Thus, a performance indicator provides some measure of whether a control application is performing as required. For example, an HVAC control loop controlling some HVAC process variable such as temperature or pressure is designed to maintain the process variable at a setpoint with minimal effort. Good performance indicators for this process might measure the deviation of input (i.e., the process variable) from setpoint (i.e., accuracy) as well as the size (i.e., magnitude, amount or degree) of control effort, which may be indicative of efficiency and/or mechanical wear.

With reference now to FIG. 2, additional details are provided for an exemplary controller and associated VAV box (e.g., controller 12 VAV box 32) that are suitable for use in the exemplary embodiments. In the illustrated embodiment, controller 12 includes a communication port 36 coupled with communication bus 24 (FIG. 1). Controller 12 also includes an airflow input 38, a temperature input 40, and an actuator output 42. Instead of VAV box 32, the controlled device could be an AHU including fans, heating or cooling units, exhaust dampers, and return dampers for treating an air flow 44.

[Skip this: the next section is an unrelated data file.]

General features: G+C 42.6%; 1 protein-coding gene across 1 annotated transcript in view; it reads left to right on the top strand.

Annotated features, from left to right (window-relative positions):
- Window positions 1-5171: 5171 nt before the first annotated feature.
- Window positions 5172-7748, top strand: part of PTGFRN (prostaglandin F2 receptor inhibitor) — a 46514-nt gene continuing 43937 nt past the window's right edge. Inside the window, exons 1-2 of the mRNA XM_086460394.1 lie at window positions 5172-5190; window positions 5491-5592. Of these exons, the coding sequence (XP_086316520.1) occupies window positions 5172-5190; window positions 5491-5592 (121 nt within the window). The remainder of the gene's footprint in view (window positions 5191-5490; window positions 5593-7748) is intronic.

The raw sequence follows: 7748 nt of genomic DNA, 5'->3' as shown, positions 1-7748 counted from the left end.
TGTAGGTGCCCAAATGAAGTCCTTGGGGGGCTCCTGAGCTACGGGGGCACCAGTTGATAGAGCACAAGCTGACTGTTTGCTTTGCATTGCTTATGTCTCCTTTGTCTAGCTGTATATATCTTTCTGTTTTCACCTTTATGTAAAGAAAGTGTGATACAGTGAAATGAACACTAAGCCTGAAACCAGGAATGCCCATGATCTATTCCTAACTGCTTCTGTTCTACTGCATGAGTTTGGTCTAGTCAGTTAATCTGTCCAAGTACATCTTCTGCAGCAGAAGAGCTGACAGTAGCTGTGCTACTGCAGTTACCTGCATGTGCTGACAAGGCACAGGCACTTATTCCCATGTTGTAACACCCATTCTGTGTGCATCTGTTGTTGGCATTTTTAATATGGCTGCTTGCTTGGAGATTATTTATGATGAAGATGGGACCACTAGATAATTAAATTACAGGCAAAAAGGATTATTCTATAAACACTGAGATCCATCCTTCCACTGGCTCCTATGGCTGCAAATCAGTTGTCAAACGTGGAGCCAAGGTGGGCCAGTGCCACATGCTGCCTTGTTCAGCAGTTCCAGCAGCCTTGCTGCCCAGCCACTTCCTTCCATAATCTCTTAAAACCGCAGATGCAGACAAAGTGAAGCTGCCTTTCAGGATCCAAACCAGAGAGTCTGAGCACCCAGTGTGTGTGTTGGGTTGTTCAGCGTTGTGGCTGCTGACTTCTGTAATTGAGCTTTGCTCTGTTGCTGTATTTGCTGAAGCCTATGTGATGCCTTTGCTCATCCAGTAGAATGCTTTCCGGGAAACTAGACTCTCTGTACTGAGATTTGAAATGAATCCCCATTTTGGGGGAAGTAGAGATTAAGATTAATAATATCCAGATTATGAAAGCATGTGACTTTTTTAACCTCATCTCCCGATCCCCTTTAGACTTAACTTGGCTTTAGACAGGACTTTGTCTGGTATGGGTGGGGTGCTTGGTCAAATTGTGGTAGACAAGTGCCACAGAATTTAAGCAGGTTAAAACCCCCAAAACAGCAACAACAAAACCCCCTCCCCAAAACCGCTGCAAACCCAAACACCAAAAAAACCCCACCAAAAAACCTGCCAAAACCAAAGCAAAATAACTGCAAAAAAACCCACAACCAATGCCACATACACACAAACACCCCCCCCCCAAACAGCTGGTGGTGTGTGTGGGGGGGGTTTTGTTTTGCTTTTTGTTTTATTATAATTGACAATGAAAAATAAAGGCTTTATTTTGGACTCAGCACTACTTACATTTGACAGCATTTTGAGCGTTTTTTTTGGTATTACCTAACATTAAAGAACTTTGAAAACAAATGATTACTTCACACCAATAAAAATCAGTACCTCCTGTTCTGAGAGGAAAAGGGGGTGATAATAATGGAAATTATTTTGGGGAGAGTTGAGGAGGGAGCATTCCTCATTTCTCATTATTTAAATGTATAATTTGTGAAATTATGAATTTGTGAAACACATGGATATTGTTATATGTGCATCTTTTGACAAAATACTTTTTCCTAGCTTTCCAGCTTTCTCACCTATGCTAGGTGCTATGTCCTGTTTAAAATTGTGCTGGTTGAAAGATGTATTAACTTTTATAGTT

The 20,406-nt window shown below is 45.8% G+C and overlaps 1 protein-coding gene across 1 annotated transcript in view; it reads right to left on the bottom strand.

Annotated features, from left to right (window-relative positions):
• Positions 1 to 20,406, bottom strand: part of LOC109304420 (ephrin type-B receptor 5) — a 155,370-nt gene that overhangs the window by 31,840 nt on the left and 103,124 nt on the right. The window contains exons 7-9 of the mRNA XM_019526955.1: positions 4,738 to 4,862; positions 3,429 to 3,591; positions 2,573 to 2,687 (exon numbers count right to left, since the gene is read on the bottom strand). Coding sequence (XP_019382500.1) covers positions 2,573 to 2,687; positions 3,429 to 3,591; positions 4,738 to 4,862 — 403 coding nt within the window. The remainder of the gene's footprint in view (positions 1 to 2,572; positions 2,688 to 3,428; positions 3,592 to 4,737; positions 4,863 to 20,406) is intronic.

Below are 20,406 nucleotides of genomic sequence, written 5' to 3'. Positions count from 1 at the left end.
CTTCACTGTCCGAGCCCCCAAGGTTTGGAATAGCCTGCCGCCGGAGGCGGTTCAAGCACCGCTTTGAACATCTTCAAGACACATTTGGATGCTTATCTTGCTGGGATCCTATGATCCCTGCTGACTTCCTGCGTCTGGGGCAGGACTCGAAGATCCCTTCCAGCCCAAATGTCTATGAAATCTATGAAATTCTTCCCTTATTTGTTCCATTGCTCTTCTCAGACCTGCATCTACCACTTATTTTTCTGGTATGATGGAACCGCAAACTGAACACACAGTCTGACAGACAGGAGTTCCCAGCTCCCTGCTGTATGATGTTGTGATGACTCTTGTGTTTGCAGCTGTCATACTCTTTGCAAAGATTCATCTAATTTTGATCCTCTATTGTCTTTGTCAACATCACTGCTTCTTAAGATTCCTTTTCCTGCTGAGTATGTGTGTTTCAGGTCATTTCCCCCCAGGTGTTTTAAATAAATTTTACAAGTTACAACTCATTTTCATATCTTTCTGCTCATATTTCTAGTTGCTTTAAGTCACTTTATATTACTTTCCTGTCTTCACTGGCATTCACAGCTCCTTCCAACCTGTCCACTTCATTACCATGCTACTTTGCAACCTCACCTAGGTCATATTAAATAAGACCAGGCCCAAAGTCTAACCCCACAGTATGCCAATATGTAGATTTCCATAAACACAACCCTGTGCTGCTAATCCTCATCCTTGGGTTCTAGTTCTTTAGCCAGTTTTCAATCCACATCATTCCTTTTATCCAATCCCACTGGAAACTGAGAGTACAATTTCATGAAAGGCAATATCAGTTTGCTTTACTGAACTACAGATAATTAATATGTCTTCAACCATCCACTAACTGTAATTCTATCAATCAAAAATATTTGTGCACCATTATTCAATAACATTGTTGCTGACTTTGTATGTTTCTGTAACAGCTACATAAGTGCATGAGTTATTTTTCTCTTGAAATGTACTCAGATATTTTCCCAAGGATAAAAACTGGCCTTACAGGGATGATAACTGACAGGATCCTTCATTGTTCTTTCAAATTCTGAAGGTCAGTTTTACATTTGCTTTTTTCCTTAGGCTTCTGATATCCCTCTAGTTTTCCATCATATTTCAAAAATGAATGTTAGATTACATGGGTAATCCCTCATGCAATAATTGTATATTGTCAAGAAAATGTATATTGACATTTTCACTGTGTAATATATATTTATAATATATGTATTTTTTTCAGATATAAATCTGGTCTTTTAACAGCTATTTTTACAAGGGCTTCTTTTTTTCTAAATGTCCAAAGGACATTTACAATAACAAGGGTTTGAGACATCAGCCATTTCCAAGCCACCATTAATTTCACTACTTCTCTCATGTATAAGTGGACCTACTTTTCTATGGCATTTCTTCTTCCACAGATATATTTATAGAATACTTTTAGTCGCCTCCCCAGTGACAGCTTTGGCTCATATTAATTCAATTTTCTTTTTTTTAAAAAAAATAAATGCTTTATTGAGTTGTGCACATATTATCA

In the illustrated embodiment, VAV control box 32 includes a damper 46, an air flow sensor 48, and an actuator 50. Actuator 50 positions damper 46 based on control signals from controller 12 provided via actuator output 42. The position of damper 46 controls the amount of air flow 44 provided to the environment being controlled. The controlled environment may be a room, hallway, building, a portion thereof, or any other internal environment. Air flow sensor 48 provides a parameter such as an air flow measurement to air flow input 38 of controller 12. The air flow measurement represents an estimate of the amount of air flow 44 provided through damper 46 to the controlled environment. A temperature sensor 52 located in the controlled environment provides another parameter to controller 12 via temperature input 40.